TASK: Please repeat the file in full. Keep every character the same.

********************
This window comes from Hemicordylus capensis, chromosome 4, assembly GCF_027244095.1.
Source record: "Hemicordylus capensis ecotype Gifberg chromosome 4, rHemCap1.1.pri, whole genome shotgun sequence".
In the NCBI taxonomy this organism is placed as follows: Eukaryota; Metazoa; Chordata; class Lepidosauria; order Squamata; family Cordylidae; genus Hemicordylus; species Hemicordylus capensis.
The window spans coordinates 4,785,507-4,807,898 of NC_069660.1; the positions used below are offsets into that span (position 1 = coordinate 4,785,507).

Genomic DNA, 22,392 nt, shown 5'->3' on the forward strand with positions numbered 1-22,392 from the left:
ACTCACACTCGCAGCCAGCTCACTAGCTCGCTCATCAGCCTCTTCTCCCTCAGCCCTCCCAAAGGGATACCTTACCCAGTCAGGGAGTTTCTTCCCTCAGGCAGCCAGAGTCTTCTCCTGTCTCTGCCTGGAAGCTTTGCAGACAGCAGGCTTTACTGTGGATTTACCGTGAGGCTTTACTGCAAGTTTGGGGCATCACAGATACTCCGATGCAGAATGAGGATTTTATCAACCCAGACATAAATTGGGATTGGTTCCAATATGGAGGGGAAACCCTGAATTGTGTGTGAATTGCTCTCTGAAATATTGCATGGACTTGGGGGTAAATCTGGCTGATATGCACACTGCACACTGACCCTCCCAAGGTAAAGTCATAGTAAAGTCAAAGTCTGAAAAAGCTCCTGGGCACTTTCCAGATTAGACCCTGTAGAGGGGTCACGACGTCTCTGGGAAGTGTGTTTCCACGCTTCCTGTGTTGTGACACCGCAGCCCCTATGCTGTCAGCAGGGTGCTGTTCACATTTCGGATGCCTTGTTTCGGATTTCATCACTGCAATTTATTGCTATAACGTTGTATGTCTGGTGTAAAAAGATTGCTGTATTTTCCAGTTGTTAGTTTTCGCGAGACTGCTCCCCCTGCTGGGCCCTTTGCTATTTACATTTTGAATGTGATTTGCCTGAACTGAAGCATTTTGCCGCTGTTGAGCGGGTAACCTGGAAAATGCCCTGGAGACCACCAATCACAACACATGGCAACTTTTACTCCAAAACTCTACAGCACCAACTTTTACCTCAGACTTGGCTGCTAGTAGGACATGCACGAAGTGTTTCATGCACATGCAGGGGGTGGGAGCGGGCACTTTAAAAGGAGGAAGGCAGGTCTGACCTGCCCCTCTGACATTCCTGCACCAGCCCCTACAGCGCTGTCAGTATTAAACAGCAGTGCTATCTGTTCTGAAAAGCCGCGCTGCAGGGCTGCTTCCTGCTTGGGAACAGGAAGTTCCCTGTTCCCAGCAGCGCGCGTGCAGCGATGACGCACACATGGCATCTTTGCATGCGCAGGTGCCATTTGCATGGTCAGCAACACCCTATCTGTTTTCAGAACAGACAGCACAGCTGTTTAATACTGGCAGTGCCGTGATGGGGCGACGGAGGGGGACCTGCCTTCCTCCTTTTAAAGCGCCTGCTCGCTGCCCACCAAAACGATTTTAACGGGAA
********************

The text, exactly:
This window comes from Hemicordylus capensis, chromosome 4, assembly GCF_027244095.1.
Source record: "Hemicordylus capensis ecotype Gifberg chromosome 4, rHemCap1.1.pri, whole genome shotgun sequence".
In the NCBI taxonomy this organism is placed as follows: Eukaryota; Metazoa; Chordata; class Lepidosauria; order Squamata; family Cordylidae; genus Hemicordylus; species Hemicordylus capensis.
The window spans coordinates 4,785,507-4,807,898 of NC_069660.1; the positions used below are offsets into that span (position 1 = coordinate 4,785,507).

Genomic DNA, 22,392 nt, shown 5'->3' on the forward strand with positions numbered 1-22,392 from the left:
ACTCACACTCGCAGCCAGCTCACTAGCTCGCTCATCAGCCTCTTCTCCCTCAGCCCTCCCAAAGGGATACCTTACCCAGTCAGGGAGTTTCTTCCCTCAGGCAGCCAGAGTCTTCTCCTGTCTCTGCCTGGAAGCTTTGCAGACAGCAGGCTTTACTGTGGATTTACCGTGAGGCTTTACTGCAAGTTTGGGGCATCACAGATACTCCGATGCAGAATGAGGATTTTATCAACCCAGACATAAATTGGGATTGGTTCCAATATGGAGGGGAAACCCTGAATTGTGTGTGAATTGCTCTCTGAAATATTGCATGGACTTGGGGGTAAATCTGGCTGATATGCACACTGCACACTGACCCTCCCAAGGTAAAGTCATAGTAAAGTCAAAGTCTGAAAAAGCTCCTGGGCACTTTCCAGATTAGACCCTGTAGAGGGGTCACGACGTCTCTGGGAAGTGTGTTTCCACGCTTCCTGTGTTGTGACACCGCAGCCCCTATGCTGTCAGCAGGGTGCTGTTCACATTTCGGATGCCTTGTTTCGGATTTCATCACTGCAATTTATTGCTATAACGTTGTATGTCTGGTGTAAAAAGATTGCTGTATTTTCCAGTTGTTAGTTTTCGCGAGACTGCTCCCCCTGCTGGGCCCTTTGCTATTTACATTTTGAATGTGATTTGCCTGAACTGAAGCATTTTGCCGCTGTTGAGCGGGTAACCTGGAAAATGCCCTGGAGACCACCAATCACAACACATGGCAACTTTTACTCCAAAACTCTACAGCACCAACTTTTACCTCAGACTTGGCTGCTAGTAGGACATGCACGAAGTGTTTCATGCACATGCAGGGGGTGGGAGCGGGCACTTTAAAAGGAGGAAGGCAGGTCTGACCTGCCCCTCTGACATTCCTGCACCAGCCCCTACAGCGCTGTCAGTATTAAACAGCAGTGCTATCTGTTCTGAAAAGCCGCGCTGCAGGGCTGCTTCCTGCTTGGGAACAGGAAGTTCCCTGTTCCCAGCAGCGCGCGTGCAGCGATGACGCACACATGGCATCTTTGCATGCGCAGGTGCCATTTGCATGGTCAGCAACACCCTATCTGTTTTCAGAACAGACAGCACAGCTGTTTAATACTGGCAGTGCCGTGATGGGGCGACGGAGGGGGACCTGCCTTCCTCCTTTTAAAGCGCCTGCTCGCTGCCCACCAAAACGATTTTAACGGGAA